Thursday, March 15, 2007
Time for a game. Which of the following is not like the others?
* Hansel and Gretel
* The Princess and the Pea
* The boy king who survived a coup attempt and then ruled for 72 years
* Global decoupling: if the US slows significantly, it won’t matter to the rest of the world
The answer? They are all fairly tales except for the one about the boy king, who was in fact Le Roi du Soleil.
What started out as a generalized risk aversion event seems to have morphed into something peculiar to the USA. US stocks are trading the worst, the dollar is getting hit, and carry trades of every description are being re-established. The view that a US slowdown need not affect the rest of the world is quickly evolving into market gospel.
In Macro Man’s view, this is utter rubbish. He is cognizant that Chinese domestic demand remains robust, thus providing a crutch to the global economy that wasn’t there in the 1990’s. But the notion that domestic demand in Europe and Japan is sufficiently strong to pick up the slack appears to be flat-out wrong.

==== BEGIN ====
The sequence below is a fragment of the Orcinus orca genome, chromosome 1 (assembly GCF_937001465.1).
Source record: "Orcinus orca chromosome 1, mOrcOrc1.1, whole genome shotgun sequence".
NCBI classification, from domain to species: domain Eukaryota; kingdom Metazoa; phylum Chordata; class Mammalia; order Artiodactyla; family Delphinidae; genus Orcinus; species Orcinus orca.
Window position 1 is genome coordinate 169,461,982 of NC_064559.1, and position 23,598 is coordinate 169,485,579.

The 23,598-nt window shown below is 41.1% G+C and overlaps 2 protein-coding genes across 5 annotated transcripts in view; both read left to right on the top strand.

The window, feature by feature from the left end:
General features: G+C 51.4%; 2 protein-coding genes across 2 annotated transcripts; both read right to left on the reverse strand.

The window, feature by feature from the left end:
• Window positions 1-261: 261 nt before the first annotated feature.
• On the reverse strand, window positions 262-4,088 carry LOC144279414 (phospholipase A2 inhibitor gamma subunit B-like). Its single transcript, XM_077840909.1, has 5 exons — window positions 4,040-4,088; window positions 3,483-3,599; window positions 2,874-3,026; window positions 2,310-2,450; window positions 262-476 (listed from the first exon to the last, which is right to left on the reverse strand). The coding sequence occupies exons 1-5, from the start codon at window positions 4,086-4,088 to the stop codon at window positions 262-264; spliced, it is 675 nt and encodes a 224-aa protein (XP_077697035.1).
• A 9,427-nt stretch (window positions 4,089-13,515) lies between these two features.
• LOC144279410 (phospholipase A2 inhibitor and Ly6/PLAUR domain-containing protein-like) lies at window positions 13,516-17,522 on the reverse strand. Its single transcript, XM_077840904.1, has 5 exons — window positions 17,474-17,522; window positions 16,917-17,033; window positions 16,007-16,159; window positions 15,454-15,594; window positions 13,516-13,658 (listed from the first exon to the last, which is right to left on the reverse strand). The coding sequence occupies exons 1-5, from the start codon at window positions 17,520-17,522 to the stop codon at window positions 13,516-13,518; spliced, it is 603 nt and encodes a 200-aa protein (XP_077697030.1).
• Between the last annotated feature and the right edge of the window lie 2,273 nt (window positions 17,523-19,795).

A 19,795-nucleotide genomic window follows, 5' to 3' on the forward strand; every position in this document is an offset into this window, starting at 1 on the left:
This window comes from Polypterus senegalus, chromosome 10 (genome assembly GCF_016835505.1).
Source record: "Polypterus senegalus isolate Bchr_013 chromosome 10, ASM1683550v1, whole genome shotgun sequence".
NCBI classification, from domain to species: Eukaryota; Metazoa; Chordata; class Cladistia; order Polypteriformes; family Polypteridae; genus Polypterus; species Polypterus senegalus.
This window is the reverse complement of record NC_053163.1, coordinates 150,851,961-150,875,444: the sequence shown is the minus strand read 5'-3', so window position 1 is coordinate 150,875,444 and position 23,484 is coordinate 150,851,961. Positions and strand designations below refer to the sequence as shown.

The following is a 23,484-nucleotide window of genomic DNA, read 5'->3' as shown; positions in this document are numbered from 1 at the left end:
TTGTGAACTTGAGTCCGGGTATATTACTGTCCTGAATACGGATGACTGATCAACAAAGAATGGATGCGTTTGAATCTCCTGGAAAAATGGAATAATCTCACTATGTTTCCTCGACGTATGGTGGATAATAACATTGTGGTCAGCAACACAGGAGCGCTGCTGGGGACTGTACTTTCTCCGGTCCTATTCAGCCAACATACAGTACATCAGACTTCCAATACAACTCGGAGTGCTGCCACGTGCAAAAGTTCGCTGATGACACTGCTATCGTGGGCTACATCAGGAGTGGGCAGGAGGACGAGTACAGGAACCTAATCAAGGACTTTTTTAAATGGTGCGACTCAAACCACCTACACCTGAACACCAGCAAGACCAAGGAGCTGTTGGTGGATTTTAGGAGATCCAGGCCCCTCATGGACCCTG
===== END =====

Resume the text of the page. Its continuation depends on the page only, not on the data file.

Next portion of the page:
Now, an essay tackling this subject can either be very long or very short. And if Macro Man were a professional researcher with no other responsibilities, he would write the long-from version of the argument. However, he isn’t, so he won’t.
The short form version of the argument is as follows. The “strong”, “self-sustaining” domestic demand growth in Europe and Japan recently has still been well below the level of US domestic demand growth, despite the acute impact of the housing crunch in the second half of last year.
For the time being, the market appears to want to sell dollars against most other currencies, both risky and “risk-free.” Macro Man is content to step aside and let the market have its way. However, he suspects that this situation will ultimately morph into a buying opportunity for the dollar, probably against the euro. Either US activity will recover, as Macro Man expects...or growth in the rest of the world will slow, which the market apparently does not expect. The time is not ripe yet to go short...but eventually, it will be.